Karl 1 mit papst gelasius gregor1 sacramentar v karl d kahlen

Ninth-century depiction of Charlemagne with popes Gelasius I and Gregory the Great

The Middle Ages of European history (adjective form medieval or mediaeval) are a period in history which lasted for roughly a millennium, commonly dated from the fall of the Western Roman Empire in the 5th century to the beginning of the Early Modern Period in the 16th century, marked by the division of Western Christianity in the Reformation, the rise of humanism in the Italian Renaissance, and the beginnings of European overseas expansion. There is some variation in the dating of the edges of these periods, which is due mainly to differences in specialization and focus of individual scholars.

The Middle Ages form the middle period in a traditional schematic division of European history into three "ages": the classical civilization of Antiquity, the Middle Ages, and the modern period. The idea of such a periodization is attributed to Flavio Biondo, an Italian Renaissance humanist historian, but commonly seen periodization ranges span the years ca. 400476 AD (the sackings of Rome by the Visigoths to the deposing of Romulus Augustus) to ca. 14531517 (the Fall of Constantinople to the Protestant Reformation begun with Martin Luther's Ninety-Five Theses). Dates are approximate, and are based upon nuanced arguments; for other dating schemes and the reasoning behind them.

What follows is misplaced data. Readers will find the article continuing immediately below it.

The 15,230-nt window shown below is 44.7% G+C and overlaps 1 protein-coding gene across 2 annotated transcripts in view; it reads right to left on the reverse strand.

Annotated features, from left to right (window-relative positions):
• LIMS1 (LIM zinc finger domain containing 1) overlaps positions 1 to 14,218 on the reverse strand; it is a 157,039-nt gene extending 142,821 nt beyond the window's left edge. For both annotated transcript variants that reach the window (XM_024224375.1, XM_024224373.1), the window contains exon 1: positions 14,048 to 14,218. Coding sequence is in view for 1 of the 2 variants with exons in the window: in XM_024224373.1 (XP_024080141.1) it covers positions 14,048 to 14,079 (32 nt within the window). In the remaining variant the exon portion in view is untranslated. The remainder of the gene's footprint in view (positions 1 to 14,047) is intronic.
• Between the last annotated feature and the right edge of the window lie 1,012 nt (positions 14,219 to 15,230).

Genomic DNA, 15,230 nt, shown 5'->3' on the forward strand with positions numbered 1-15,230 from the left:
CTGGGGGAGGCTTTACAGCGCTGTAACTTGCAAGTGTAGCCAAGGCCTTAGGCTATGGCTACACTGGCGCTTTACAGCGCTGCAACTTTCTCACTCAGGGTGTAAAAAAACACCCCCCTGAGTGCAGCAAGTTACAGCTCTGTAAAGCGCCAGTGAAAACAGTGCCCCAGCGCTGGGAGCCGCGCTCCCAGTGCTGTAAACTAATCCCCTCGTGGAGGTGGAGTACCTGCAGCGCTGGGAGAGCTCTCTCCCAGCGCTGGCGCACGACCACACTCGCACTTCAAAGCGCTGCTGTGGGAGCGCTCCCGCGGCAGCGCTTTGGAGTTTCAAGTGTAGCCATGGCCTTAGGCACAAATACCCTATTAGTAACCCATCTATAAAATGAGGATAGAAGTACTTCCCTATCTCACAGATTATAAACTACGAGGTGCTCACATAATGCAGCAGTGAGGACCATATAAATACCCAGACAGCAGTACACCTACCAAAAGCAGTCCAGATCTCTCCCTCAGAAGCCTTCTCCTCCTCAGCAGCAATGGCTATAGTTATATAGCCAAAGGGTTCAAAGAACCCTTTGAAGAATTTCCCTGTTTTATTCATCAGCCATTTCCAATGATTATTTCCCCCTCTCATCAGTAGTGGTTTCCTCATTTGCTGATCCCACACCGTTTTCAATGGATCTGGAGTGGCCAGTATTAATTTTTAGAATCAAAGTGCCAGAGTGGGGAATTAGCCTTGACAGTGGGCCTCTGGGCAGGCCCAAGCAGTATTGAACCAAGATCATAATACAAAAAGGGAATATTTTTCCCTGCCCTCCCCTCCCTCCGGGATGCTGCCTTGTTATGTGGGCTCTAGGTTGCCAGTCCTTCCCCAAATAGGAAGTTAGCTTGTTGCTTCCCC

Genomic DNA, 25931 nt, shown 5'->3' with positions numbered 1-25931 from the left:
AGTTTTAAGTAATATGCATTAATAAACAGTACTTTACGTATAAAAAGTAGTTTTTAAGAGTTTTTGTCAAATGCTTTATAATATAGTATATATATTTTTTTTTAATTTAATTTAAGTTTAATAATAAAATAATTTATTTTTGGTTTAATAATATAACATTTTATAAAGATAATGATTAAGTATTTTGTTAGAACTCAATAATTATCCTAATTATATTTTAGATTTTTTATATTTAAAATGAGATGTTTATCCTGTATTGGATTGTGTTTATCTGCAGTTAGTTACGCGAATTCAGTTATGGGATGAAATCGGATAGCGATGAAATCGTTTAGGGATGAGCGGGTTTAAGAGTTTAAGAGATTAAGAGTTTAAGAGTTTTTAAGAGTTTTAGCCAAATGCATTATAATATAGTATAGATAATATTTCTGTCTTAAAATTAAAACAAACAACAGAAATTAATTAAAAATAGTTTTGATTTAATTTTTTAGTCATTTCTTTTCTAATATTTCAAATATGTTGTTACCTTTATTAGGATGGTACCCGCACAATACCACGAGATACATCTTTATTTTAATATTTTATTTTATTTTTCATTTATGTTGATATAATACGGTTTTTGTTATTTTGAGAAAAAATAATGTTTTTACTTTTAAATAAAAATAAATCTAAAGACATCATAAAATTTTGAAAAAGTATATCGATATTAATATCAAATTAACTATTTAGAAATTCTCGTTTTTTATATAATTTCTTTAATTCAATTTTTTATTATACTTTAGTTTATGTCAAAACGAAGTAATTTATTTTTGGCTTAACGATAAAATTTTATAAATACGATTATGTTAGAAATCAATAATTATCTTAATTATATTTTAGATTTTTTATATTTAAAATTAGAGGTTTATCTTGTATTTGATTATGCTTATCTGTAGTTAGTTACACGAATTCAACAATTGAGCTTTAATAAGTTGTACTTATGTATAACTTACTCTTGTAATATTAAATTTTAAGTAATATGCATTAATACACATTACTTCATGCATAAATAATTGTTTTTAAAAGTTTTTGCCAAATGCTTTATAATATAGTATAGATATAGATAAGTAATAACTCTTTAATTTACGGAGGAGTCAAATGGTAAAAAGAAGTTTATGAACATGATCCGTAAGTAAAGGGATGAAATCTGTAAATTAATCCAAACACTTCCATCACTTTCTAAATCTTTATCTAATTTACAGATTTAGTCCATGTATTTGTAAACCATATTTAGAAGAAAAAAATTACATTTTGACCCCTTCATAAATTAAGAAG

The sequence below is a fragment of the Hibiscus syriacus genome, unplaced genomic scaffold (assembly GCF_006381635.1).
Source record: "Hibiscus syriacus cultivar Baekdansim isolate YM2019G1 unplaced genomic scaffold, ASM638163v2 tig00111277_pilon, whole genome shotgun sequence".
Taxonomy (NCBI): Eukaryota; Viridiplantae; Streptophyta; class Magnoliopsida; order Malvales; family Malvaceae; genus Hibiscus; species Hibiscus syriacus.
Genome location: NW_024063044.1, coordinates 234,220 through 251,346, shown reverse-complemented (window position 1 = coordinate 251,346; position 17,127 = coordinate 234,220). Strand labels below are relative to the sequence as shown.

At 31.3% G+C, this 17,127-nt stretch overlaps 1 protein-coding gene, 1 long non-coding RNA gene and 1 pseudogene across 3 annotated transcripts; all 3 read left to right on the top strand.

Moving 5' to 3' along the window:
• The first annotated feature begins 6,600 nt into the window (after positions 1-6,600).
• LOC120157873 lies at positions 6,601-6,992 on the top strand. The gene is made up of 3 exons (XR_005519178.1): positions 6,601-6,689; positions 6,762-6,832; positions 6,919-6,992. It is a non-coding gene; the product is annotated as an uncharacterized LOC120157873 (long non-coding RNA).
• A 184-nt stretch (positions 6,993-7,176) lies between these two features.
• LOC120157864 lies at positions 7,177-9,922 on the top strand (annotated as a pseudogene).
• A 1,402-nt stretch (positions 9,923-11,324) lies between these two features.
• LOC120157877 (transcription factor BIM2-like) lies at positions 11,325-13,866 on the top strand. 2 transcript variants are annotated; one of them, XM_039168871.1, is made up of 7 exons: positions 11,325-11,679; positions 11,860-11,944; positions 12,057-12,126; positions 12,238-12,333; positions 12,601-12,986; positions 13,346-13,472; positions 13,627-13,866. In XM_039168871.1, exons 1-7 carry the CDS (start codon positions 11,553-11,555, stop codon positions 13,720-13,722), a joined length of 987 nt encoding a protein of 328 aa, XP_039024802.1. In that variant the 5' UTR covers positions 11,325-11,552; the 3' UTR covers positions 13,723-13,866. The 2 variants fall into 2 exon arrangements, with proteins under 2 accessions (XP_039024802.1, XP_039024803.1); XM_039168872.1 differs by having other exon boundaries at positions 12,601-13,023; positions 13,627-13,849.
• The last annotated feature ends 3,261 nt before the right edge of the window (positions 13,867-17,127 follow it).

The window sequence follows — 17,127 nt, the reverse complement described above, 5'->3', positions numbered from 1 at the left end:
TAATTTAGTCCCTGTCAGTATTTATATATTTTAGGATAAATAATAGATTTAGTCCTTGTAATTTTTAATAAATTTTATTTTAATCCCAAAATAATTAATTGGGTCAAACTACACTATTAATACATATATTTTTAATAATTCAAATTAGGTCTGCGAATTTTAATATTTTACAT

The Middle Ages witnessed the first sustained urbanization of northern and western Europe. Many modern European countries owe their origins to events unfolding in the Middle Ages; present European political boundaries are, in many regards, the result of the military and dynastic achievements during this tumultuous period.


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